Education.  There are tools already available to mitigate gun violence, but most people are unaware. We need a campaign to educate the public on laws like safe gun storage and tools like Gun Violence Restraining Orders (GVROs). Awareness of Safe Storage laws can prevent firearms from getting in the wrong hands, like children. And since a history of domestic violence is the greatest warning sign of a mass shooter, tools like GVRO’s will temporarily remove a firearm from someone who may be a danger to themselves or others. GVRO’s have been proven to reduce gun violence when widely implemented, as they are in San Diego. But law enforcement and the public need to be trained on this life-saving tool.    

Legislation. Most Americans - no matter where they are on the political dial - support common sense gun legislation. Yet the gun lobby’s chokehold on politicians has blocked the following: 

  1. Universal background checks on all gun sales (including gun shows, private sales and online sales);  
  2. Ban on assault rifles and high-capacity magazines - weapons of war do not belong on the streets of America; 
  3. Ban untraceable ghost guns.  

While most of these laws are supported by a majority of Americans, the gun lobby counters with concern about the slippery slope, asking where do we draw the line. The answer: somewhere.  We have to draw the line somewhere.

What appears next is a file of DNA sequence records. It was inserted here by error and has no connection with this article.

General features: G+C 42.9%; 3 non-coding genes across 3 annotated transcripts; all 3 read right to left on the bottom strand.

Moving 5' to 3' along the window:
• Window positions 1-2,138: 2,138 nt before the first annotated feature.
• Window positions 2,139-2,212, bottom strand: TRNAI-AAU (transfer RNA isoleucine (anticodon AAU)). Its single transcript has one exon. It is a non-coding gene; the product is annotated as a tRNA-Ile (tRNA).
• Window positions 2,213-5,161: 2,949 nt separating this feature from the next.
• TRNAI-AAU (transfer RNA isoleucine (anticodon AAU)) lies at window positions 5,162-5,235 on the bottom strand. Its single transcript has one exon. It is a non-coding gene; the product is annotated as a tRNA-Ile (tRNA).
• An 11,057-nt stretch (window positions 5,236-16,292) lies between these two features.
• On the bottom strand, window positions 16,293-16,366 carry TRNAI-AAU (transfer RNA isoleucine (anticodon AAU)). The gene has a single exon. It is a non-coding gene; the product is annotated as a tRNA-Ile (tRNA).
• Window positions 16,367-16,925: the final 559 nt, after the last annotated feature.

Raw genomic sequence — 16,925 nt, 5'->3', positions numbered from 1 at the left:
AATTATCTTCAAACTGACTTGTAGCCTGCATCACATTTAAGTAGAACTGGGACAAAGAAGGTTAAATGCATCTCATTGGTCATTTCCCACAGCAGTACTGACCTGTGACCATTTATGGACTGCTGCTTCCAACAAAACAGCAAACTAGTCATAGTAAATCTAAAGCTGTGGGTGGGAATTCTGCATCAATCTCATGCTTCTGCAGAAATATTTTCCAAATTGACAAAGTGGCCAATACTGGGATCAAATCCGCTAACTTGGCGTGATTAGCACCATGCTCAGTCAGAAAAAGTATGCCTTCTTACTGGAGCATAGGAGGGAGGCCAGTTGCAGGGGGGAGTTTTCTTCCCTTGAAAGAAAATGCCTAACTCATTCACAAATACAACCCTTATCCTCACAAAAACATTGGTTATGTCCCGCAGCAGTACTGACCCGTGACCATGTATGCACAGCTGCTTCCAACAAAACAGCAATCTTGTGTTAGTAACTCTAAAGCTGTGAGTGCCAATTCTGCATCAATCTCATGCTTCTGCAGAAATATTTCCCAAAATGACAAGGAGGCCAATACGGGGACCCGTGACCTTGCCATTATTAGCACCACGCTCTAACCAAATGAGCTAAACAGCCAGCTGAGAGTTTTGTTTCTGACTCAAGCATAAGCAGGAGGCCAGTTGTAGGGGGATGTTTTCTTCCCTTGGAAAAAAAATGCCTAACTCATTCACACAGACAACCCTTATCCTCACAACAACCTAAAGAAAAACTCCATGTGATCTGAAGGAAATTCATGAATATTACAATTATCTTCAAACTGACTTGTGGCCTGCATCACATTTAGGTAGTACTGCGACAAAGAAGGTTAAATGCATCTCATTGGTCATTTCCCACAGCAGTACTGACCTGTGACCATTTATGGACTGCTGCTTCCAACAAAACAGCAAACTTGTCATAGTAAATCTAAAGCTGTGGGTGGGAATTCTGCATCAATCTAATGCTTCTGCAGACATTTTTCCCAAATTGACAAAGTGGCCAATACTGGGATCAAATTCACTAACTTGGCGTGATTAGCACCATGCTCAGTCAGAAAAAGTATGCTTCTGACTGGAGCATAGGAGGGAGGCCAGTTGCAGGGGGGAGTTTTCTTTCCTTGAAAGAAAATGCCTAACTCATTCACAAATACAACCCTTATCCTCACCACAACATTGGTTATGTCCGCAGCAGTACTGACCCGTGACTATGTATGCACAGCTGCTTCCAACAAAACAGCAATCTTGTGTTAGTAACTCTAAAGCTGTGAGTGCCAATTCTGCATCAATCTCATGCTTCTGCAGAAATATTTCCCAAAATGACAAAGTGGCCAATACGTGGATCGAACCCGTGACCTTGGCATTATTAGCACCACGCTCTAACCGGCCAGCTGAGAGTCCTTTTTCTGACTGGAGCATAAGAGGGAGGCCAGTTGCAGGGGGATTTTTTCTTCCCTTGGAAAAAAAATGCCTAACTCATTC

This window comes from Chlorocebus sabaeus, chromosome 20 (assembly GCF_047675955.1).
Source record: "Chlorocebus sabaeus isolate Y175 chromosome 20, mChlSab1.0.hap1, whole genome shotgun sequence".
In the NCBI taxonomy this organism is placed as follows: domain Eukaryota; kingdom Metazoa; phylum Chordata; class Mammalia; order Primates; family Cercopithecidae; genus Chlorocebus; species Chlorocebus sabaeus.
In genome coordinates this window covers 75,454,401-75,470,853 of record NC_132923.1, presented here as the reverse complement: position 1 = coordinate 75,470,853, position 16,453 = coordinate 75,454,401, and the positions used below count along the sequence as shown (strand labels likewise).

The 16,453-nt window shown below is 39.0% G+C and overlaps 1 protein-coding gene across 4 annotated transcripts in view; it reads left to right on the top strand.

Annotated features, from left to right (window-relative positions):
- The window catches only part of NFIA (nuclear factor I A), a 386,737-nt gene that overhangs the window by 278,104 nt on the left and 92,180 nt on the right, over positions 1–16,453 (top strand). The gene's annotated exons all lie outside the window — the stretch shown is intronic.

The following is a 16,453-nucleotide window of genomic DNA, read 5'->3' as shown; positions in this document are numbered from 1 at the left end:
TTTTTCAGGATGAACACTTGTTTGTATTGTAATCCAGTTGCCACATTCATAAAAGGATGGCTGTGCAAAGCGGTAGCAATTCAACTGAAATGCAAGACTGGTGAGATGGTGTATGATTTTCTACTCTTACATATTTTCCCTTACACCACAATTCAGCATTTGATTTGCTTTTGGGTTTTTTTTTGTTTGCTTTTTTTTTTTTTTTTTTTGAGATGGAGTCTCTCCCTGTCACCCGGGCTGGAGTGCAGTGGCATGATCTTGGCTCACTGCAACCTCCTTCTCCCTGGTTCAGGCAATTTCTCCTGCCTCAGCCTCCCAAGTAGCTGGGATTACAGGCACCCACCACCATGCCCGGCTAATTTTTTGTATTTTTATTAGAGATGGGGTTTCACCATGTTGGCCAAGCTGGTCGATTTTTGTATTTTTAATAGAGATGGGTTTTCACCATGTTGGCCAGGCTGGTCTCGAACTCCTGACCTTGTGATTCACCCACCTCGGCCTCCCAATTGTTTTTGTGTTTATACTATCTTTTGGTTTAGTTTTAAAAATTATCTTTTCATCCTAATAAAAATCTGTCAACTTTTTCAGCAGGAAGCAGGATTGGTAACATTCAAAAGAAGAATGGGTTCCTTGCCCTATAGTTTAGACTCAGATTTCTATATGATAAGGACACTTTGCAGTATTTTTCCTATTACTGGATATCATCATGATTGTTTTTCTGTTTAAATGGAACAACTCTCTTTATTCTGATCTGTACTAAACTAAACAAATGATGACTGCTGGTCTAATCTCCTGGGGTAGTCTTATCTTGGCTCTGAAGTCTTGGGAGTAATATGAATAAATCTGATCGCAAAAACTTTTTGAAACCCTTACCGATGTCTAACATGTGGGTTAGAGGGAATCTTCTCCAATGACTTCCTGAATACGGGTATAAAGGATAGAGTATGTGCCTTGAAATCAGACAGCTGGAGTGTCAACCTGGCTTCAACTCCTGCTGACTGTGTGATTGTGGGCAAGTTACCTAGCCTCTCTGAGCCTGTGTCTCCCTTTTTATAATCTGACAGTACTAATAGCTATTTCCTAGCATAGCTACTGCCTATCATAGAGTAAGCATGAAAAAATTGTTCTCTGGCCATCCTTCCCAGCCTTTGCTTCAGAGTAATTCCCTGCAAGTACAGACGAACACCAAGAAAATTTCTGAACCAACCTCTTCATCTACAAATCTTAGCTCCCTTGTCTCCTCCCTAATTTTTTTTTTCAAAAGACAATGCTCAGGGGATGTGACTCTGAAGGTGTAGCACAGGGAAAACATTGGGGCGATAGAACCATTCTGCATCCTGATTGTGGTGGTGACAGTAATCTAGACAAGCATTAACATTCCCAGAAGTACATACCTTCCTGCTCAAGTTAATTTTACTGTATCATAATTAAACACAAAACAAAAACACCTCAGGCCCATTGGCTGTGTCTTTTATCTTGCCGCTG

Accountability. Looking at this epidemic from an economic angle, gun sales is a $9 Billion industry, yet costs our economy over half a trillion dollars in healthcare and quality of life costs. It is fiscally irresponsible to do nothing. While the gun lobby prioritizes profit over people, they are now marketing JR-15’s, “cute” weapons of war for children. Like the tobacco and vaping industry, we must hold the gun industry accountable for irresponsible marketing.  

As much as the gun lobby likes to cite the constitution, please note the first sentence:   

“We the People of the United States, in Order to form a more perfect Union, establish Justice, insure domestic Tranquility, provide for the common defense, promote the general Welfare, and secure the Blessings of Liberty to ourselves and our Posterity, do ordain and establish this Constitution for the United States of America.” 

While the gun industry taunts their Second Amendment rights, our preamble proves that our right to feel safe on our streets, in dance halls, at the movies, grocery shopping, at concerts and festivals, in prayer, and in our schools supersedes their right to bear arms. We cannot allow the gun lobby’s exploitation of an outdated second amendment to plow over the safety and well-being of all citizens who live in constant fear of being shot.  

It is time to show that our voices matter. Call your Congressman, call your Senators, and let them know they need to stand up to the gun lobby and do something. And if they don’t, vote for someone who will. Let’s start moving the needle of gun violence in America back, towards progress.


(Mia Livas Porter is a former candidate for the California Assembly for AD-52, a gun violence survivor, and a gun violence prevention advocate. She lives with her husband and two sons in Elysian Valley.)